component_instance = cube1_group.to_component
  definition = component_instance.definition
  definition.name = "cube1"
  
end

You can do similar with cube2.


  1. Operation left open.
    You have been started the operation but did not closed. Therefore I would do the menu stuff like this:
UI.menu("PlugIns").add_item("Cube") {
  # Create a new operation (which can be undone) 
  model = Sketchup.active_model
  model.start_operation( "Create Cubes" , true )
  
  # Create a new layer
  l_new = model.layers.add "Cube"

  #List of entities of the roof
  cube1
  cube2
  
  #Commit the operation
  model.commit_operation
}

  1. I moved your topic to [Developers][Ruby API] category.
3 Likes

4. That book does not properly teach correct Ruby programming. You need to learn the basics of good Ruby programming to apply the additions that the SketchUp API adds to Ruby.

Free books for download here …

5. Then study the “official example extensions” …


#First we pull in the standard api hooks
require 'sketchup.rb'

6. The comment “pull in the standard api hooks” is erroneous.
The "sketchup.rb" file does not do this. It simply adds a few global methods, (which you can and should code without using,) to the top level ObjectSpace.

Also, SketchUp itself has already loaded this file by the time your extension code gets loaded.
Please understand that the Ruby API “hooks” are compiled into a library and are loaded automatically by SketchUp before any files in the program’s "Tools" folder or the user’s "Plugins" folder get loaded.

3 Likes

7. This is not a statement that should be in every code file you write.
Use a plugin to control if you wish the Ruby Console to open when SketchUp starts.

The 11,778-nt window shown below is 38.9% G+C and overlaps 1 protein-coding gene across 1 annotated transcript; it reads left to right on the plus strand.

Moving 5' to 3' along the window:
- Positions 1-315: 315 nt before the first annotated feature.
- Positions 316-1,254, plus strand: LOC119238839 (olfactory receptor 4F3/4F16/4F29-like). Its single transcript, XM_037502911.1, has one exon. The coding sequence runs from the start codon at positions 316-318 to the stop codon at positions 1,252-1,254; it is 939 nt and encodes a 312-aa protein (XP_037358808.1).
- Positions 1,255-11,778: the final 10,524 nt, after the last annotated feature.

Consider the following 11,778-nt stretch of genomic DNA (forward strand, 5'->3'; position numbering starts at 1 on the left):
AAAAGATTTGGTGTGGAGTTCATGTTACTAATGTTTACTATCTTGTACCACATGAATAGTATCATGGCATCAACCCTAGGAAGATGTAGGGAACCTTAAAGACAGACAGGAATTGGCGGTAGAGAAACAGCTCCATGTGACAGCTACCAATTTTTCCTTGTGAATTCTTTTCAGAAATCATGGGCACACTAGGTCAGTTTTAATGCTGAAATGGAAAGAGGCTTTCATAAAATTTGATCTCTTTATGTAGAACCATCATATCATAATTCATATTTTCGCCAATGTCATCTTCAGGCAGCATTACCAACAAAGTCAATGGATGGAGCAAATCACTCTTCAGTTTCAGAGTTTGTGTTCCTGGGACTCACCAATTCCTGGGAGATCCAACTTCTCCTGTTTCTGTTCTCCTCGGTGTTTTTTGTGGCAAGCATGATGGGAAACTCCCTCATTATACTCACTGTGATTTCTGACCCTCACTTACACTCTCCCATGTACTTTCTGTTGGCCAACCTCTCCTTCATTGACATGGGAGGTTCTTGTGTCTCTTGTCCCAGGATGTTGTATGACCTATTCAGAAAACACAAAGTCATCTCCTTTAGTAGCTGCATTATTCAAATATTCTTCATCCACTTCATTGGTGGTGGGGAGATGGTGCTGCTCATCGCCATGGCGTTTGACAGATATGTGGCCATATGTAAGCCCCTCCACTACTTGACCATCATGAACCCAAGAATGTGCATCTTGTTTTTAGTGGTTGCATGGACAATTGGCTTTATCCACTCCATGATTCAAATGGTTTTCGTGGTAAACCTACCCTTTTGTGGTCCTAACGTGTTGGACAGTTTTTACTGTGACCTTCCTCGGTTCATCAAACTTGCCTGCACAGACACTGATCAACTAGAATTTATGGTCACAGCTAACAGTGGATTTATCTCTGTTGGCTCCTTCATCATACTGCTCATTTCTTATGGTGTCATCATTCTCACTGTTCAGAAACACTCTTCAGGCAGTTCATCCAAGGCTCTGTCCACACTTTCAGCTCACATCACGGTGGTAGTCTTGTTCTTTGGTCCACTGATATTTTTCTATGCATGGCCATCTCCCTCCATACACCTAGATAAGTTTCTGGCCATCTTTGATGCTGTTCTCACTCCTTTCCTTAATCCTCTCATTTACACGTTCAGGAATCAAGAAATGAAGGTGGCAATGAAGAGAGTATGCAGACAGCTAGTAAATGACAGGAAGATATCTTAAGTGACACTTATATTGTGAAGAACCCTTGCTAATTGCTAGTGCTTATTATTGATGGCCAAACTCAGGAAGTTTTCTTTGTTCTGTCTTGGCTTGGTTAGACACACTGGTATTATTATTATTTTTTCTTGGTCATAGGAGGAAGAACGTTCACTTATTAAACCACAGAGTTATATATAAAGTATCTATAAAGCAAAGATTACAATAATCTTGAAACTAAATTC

Christina has published one …

You can toggle console opening on and off, as well as decide when to load the extension or not, via the Extension Manager dialog.


8. When creating UI commands, toolbar or menu items, always have the command block call a command method, rather than putting the code for the command inside the block.

The reason is that you cannot redefine this block after the extension loads. This makes development difficult as you would need to close and reopen SketchUp to see any command code changes take effect.

Instead, put the code for a UI command into it’s own method. In Ruby methods can be redefined at Runtime (ie, anytime after loading.) So change can be made to the command code, and your extension module reloaded, and the changes will take immediate effect. And your testing can resume without the rigmarole of closing and restarting SketchUp.


9. Look at the two method cube1 and cube2. What is different about them?
Not much. Just a few numeric arguments and perhaps a name string. This is a perfect opportunity to write a generic “cube maker” method that accepts arguments passed in to create the cube.


10. Your pattern for creating the cube definitions is convoluted. If you know you will need a component, then create a component, not a group. (FYI, groups are just components with “special” behaviors such as being hidden from the “In Model” components collection.)

Secondly, when creating geometry within a group or component, you use local coordinates and start from the local origin.

model = Sketchup.active_model

cube1_def = model.definitions.add("Cube1")
c1ents = cube1_def.entities
w = h = d = 1000.mm
pts = [
  [0,0,0], [0,0,h], [w,0,h], [w,0,0]
]
face = c1ents.add_face(pts)
face.pushpull(d)

And afterward you place the instance (either group or component) at the needed 3D position in some entities context using a transformation. (The most basic transform is translational to a given point, and many API methods take an array of 3 numeric coordinates in place of a transformation argument.)

# Place an instance:
x = 2000.mm
y = z = 0
ents = model.active_entities
cube1 = ents.add_instance(cube1_def, [x,y,z])
2 Likes